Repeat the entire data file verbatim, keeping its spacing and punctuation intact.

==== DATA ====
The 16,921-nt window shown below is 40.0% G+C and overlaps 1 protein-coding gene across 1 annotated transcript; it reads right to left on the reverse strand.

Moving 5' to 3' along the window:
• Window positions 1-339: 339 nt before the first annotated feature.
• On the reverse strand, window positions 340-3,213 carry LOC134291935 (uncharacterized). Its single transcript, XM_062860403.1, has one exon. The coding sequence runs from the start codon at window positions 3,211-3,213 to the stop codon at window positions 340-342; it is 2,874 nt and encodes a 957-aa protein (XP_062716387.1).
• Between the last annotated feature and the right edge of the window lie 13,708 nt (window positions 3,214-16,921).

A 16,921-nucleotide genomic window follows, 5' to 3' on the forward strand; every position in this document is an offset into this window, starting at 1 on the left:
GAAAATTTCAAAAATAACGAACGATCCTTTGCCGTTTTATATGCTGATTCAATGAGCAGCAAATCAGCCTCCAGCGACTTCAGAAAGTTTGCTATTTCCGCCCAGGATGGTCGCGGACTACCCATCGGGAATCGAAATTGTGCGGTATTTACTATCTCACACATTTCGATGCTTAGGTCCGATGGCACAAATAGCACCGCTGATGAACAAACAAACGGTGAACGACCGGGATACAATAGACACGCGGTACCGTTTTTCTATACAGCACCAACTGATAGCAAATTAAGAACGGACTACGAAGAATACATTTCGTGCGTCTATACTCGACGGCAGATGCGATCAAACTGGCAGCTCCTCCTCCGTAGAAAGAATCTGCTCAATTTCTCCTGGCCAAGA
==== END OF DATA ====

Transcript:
The 16,921-nt window shown below is 40.0% G+C and overlaps 1 protein-coding gene across 1 annotated transcript; it reads right to left on the reverse strand.

Moving 5' to 3' along the window:
• Window positions 1-339: 339 nt before the first annotated feature.
• On the reverse strand, window positions 340-3,213 carry LOC134291935 (uncharacterized). Its single transcript, XM_062860403.1, has one exon. The coding sequence runs from the start codon at window positions 3,211-3,213 to the stop codon at window positions 340-342; it is 2,874 nt and encodes a 957-aa protein (XP_062716387.1).
• Between the last annotated feature and the right edge of the window lie 13,708 nt (window positions 3,214-16,921).

A 16,921-nucleotide genomic window follows, 5' to 3' on the forward strand; every position in this document is an offset into this window, starting at 1 on the left:
GAAAATTTCAAAAATAACGAACGATCCTTTGCCGTTTTATATGCTGATTCAATGAGCAGCAAATCAGCCTCCAGCGACTTCAGAAAGTTTGCTATTTCCGCCCAGGATGGTCGCGGACTACCCATCGGGAATCGAAATTGTGCGGTATTTACTATCTCACACATTTCGATGCTTAGGTCCGATGGCACAAATAGCACCGCTGATGAACAAACAAACGGTGAACGACCGGGATACAATAGACACGCGGTACCGTTTTTCTATACAGCACCAACTGATAGCAAATTAAGAACGGACTACGAAGAATACATTTCGTGCGTCTATACTCGACGGCAGATGCGATCAAACTGGCAGCTCCTCCTCCGTAGAAAGAATCTGCTCAATTTCTCCTGGCCAAGA